Improving health outcomes at licensed healthcare facilities in Arizona requires 2 main ingredients. Having regulations and encourage continuous quality improvement (which is now complete) and providing our licensed facilities with the information they need to implement practices (in accordance with the regulations) to execute positive change.
Now that we’ve finished developing the new regulations, it’s time to build the knowledge base so facilities can use those new regulations to improve care. To that end… three of our Licensing Bureaus (Medical, Long Term Care, and Residential Living) have been busy conducting combined provider and surveyor trainings and attending association meetings. Literally hundreds of key staff from dozens of different types of institutions have been participating in the trainings- which focus on the practical nuts and bolts of how (and why) to comply with and use the new regulations to improve outcomes.
During the past couple of months our providers have learned about our new outcome based regulations… with the ultimate goal of improving compliance, reducing enforcement, and improving public health outcomes. This approach to licensing supports the public health vision of “Health and Wellness for all Arizonans.”
The first big fire of the season started this week in Oak Creek Canyon- called the Slide fire. Smoke is usually the first public health impact from wildland fires. The air quality in Flagstaff and Sedona has been generally OK- but poor at times depending on the winds (smoke levels in Sedona have been high during the early morning hours the last couple of nights). Here’s a link to the data for the ADEQ’s portable air quality monitors in the area. The website includes hourly air quality data for East and West Flagstaff, Fort Tuthill, Camp Verde, Prescott, Sedona, Show Low, Springerville, and Payson.
We play a significant role in response where there are wildfires in Arizona. Our licensing folks monitor the need for evacuation of hospitals, assisted living and behavioral health facilities. Our environmental health folks work with the local health departments and the ADEQ to make decisions about health advisories related to smoke. Our emergency preparedness staff supports local public health for any support we can give to protect the health of people who need to be evacuated and in surrounding areas. You can read more in our Wildfire Smoke and Your Health brochure and in our ADHS Wildfire Plan.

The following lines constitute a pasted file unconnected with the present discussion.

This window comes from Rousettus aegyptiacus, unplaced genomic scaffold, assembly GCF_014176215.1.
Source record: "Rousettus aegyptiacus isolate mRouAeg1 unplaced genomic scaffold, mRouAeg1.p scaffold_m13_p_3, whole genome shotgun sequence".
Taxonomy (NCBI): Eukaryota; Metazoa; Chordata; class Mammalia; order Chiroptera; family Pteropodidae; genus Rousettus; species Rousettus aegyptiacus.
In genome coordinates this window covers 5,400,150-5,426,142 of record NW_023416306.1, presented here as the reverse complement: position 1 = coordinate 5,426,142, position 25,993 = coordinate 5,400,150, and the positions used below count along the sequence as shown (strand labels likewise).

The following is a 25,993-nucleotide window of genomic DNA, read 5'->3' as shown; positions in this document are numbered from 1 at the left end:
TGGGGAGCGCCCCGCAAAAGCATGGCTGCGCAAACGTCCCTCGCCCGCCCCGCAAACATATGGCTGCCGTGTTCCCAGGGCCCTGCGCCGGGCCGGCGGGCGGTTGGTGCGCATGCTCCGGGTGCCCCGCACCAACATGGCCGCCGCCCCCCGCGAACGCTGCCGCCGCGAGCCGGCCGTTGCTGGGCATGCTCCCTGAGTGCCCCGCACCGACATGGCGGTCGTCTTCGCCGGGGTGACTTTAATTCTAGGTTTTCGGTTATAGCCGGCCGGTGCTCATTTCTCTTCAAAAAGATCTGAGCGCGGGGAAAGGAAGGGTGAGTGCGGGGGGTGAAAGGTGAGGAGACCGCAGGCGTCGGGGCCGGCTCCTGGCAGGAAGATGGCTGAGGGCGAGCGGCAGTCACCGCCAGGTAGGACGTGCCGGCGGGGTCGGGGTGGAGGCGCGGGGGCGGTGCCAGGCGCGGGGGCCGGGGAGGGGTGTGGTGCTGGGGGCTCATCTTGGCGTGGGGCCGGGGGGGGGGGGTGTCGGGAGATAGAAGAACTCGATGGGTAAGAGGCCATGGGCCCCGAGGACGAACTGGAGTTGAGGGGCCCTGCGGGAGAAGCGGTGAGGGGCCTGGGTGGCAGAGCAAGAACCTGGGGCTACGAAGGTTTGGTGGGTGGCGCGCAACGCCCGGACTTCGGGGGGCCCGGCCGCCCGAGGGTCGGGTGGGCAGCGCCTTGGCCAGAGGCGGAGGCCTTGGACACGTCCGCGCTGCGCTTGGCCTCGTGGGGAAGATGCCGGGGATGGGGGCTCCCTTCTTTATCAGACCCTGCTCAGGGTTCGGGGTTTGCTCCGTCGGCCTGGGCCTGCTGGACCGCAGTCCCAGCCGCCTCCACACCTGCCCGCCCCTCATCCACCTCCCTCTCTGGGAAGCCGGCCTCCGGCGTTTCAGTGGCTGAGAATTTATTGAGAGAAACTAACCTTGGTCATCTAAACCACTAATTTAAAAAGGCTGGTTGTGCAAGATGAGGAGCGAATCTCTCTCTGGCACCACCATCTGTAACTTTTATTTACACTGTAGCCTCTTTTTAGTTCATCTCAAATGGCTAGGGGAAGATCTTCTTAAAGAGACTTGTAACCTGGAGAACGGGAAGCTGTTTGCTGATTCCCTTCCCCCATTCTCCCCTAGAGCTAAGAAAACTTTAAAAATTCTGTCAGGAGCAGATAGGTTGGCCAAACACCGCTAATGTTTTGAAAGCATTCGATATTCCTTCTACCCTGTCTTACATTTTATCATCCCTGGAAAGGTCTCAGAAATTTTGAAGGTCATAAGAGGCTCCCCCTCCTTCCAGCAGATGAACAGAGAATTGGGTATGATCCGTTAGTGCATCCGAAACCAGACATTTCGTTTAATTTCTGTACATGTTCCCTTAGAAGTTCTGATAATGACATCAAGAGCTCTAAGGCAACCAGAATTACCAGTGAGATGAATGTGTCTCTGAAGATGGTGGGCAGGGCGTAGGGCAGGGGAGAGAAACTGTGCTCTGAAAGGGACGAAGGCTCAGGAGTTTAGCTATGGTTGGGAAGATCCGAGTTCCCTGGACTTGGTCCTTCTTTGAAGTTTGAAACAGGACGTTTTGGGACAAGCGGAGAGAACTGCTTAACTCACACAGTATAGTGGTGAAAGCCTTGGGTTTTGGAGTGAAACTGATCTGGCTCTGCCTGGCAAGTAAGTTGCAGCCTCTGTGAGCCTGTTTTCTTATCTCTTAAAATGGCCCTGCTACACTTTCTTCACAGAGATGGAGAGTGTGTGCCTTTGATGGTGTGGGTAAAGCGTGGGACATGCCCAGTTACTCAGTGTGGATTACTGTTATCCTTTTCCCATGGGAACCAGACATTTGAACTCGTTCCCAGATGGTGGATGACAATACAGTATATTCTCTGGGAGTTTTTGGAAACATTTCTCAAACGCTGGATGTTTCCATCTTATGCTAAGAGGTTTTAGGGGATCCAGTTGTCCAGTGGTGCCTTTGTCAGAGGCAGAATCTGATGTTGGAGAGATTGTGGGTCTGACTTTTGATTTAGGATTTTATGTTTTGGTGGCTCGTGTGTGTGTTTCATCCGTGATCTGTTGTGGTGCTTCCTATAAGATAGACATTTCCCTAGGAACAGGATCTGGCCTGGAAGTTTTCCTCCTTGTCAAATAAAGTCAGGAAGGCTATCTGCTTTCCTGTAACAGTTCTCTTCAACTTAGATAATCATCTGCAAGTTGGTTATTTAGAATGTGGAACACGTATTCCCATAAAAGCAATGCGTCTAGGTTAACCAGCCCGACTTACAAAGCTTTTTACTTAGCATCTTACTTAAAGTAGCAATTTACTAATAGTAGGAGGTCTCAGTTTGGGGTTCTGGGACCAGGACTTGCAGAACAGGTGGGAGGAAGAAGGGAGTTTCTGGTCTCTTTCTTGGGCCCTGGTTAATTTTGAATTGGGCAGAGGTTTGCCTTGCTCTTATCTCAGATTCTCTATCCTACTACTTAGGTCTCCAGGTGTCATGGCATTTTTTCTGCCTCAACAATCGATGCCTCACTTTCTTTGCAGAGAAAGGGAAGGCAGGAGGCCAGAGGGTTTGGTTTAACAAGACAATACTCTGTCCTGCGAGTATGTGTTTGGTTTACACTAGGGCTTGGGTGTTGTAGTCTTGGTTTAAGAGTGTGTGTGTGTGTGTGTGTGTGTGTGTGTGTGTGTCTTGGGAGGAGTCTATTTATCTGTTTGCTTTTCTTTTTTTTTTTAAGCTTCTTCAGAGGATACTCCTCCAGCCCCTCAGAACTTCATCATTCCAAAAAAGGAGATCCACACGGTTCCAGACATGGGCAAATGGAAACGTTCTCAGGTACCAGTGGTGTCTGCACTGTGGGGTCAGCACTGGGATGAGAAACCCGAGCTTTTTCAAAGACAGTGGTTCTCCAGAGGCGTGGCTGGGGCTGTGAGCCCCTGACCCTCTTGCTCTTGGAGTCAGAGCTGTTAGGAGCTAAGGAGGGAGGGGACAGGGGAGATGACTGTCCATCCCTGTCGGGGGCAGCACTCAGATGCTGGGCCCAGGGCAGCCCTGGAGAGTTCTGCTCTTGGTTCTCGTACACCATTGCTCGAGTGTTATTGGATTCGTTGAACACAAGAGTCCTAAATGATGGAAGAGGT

Last week we passed a major milestone in our Strategic Plan when we filed our final new set of rules for the Arizona’s 5,500 licensed healthcare facilities. With this week’s filing – we’ve now completed our overhaul of the State’s regulations for hospitals, behavioral health inpatient facilities, nursing care institutions, recovery care centers, hospices, behavioral health residential facilities, assisted living facilities, outpatient surgical centers, outpatient treatment centers, adult day health care facilities, home health agencies, behavioral health specialized transitional facilities, substance abuse transitional facilities, behavioral health respite homes, adult behavioral health therapeutic homes, child care facilities and the regulatory standards for licensed professional midwives.